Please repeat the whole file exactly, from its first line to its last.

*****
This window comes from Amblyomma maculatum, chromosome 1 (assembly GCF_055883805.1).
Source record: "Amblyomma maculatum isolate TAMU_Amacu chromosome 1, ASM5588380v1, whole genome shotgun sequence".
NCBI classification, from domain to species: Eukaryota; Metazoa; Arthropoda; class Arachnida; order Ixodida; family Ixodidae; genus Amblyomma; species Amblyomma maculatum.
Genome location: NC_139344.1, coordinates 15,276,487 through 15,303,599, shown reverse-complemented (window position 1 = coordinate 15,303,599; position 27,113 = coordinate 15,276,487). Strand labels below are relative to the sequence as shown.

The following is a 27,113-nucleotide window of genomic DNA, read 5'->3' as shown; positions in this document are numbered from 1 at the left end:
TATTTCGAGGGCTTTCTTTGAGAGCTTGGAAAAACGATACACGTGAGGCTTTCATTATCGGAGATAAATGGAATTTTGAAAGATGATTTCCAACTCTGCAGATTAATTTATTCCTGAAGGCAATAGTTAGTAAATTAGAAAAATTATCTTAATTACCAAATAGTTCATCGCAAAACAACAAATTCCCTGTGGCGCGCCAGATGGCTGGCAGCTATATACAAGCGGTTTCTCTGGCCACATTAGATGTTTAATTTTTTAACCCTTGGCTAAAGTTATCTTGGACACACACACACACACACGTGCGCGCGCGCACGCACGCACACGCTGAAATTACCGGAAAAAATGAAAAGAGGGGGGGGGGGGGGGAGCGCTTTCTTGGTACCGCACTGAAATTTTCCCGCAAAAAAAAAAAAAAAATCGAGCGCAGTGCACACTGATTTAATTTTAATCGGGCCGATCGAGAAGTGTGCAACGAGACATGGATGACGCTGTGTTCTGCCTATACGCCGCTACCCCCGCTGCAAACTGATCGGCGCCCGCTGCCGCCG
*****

This window comes from Amblyomma maculatum, chromosome 1 (assembly GCF_055883805.1).
Source record: "Amblyomma maculatum isolate TAMU_Amacu chromosome 1, ASM5588380v1, whole genome shotgun sequence".
NCBI classification, from domain to species: Eukaryota; Metazoa; Arthropoda; class Arachnida; order Ixodida; family Ixodidae; genus Amblyomma; species Amblyomma maculatum.
Genome location: NC_139344.1, coordinates 15,276,487 through 15,303,599, shown reverse-complemented (window position 1 = coordinate 15,303,599; position 27,113 = coordinate 15,276,487). Strand labels below are relative to the sequence as shown.

The following is a 27,113-nucleotide window of genomic DNA, read 5'->3' as shown; positions in this document are numbered from 1 at the left end:
TATTTCGAGGGCTTTCTTTGAGAGCTTGGAAAAACGATACACGTGAGGCTTTCATTATCGGAGATAAATGGAATTTTGAAAGATGATTTCCAACTCTGCAGATTAATTTATTCCTGAAGGCAATAGTTAGTAAATTAGAAAAATTATCTTAATTACCAAATAGTTCATCGCAAAACAACAAATTCCCTGTGGCGCGCCAGATGGCTGGCAGCTATATACAAGCGGTTTCTCTGGCCACATTAGATGTTTAATTTTTTAACCCTTGGCTAAAGTTATCTTGGACACACACACACACACACGTGCGCGCGCGCACGCACGCACACGCTGAAATTACCGGAAAAAATGAAAAGAGGGGGGGGGGGGGGGAGCGCTTTCTTGGTACCGCACTGAAATTTTCCCGCAAAAAAAAAAAAAAAATCGAGCGCAGTGCACACTGATTTAATTTTAATCGGGCCGATCGAGAAGTGTGCAACGAGACATGGATGACGCTGTGTTCTGCCTATACGCCGCTACCCCCGCTGCAAACTGATCGGCGCCCGCTGCCGCCG